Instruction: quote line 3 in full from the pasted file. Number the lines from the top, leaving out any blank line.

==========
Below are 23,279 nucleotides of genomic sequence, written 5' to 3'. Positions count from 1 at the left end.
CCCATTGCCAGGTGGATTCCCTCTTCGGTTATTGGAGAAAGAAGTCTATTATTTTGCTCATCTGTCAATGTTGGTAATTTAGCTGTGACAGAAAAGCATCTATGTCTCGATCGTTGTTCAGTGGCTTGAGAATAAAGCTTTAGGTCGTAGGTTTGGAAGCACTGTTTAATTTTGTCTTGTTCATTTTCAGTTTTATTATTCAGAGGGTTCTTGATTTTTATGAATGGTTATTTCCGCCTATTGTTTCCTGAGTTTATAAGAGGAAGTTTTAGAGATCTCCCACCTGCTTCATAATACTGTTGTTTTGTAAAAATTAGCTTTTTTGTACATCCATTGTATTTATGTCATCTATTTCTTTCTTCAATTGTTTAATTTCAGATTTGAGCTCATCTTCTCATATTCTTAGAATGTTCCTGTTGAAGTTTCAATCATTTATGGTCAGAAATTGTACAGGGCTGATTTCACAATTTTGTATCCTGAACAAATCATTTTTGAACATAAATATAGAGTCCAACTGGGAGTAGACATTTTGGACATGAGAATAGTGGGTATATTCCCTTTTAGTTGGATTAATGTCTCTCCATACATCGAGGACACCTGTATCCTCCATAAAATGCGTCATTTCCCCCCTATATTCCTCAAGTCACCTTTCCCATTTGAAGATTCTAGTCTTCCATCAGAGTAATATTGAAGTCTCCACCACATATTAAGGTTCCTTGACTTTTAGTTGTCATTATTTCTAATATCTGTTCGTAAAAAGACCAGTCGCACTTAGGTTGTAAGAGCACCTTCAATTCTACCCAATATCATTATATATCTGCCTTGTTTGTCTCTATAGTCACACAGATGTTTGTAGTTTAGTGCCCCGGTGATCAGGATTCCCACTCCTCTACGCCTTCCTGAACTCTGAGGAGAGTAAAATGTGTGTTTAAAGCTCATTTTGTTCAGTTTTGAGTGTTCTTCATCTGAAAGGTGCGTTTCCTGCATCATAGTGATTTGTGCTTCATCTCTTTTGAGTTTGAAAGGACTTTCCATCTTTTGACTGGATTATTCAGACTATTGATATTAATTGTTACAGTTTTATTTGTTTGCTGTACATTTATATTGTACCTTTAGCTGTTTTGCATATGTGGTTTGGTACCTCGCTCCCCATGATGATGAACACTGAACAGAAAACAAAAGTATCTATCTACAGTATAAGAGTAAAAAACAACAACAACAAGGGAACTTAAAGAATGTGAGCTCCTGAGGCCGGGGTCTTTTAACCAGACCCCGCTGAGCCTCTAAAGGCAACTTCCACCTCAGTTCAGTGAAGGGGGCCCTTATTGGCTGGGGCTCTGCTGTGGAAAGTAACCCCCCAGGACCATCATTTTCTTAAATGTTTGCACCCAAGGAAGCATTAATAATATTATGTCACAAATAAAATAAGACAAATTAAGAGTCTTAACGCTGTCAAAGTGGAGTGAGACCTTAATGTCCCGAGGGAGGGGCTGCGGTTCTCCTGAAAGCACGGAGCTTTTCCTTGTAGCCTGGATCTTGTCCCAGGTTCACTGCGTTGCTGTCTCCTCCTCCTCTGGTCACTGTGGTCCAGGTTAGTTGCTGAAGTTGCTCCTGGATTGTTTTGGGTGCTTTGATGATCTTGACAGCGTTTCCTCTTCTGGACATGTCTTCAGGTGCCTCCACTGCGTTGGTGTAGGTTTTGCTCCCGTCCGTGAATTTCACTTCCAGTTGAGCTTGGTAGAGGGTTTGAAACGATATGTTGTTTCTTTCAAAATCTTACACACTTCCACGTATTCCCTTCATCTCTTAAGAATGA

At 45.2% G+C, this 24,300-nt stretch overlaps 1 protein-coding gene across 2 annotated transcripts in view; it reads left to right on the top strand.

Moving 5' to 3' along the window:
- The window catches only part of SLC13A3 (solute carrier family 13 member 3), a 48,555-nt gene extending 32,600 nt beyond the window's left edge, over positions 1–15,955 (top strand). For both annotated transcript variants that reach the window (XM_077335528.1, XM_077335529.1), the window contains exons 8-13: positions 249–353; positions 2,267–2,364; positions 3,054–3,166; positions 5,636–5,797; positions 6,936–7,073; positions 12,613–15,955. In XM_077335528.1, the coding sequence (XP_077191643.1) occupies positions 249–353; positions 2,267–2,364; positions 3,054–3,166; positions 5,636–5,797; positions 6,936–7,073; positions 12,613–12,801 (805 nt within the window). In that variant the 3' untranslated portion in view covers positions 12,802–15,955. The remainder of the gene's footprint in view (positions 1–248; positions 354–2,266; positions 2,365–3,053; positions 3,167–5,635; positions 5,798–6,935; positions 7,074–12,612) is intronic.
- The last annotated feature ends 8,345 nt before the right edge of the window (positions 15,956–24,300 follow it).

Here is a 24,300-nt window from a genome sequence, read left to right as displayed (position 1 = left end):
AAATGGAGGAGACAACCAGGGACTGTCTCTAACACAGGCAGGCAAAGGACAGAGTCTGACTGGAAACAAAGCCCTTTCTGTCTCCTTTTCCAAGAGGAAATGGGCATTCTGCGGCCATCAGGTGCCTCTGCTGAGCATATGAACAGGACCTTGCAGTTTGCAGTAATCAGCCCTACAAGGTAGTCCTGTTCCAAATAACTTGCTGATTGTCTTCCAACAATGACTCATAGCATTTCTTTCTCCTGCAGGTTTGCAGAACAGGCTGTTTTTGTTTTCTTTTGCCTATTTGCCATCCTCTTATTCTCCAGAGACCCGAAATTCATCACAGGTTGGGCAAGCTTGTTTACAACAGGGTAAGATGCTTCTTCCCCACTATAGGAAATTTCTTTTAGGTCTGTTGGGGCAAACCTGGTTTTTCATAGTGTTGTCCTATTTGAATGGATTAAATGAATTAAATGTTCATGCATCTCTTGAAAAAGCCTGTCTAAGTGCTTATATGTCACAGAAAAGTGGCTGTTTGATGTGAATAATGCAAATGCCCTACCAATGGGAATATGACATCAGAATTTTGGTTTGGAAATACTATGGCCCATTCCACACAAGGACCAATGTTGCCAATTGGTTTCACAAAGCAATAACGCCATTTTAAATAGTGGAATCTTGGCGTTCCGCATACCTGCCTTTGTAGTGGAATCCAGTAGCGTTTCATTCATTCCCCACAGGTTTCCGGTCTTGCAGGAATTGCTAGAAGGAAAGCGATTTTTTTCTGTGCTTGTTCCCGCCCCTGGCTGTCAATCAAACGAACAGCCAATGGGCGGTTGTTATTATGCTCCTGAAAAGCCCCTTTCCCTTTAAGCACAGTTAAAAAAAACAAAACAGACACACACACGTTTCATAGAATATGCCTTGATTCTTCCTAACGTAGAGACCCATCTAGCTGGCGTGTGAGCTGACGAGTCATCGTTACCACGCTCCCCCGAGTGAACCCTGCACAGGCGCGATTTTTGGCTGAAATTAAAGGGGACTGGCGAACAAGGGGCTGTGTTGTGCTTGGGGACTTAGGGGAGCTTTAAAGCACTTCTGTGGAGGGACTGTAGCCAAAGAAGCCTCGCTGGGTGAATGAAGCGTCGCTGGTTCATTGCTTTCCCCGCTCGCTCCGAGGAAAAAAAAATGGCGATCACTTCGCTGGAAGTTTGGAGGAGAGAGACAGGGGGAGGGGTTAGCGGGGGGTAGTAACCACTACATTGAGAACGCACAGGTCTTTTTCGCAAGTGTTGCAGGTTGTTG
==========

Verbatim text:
At 45.2% G+C, this 24,300-nt stretch overlaps 1 protein-coding gene across 2 annotated transcripts in view; it reads left to right on the top strand.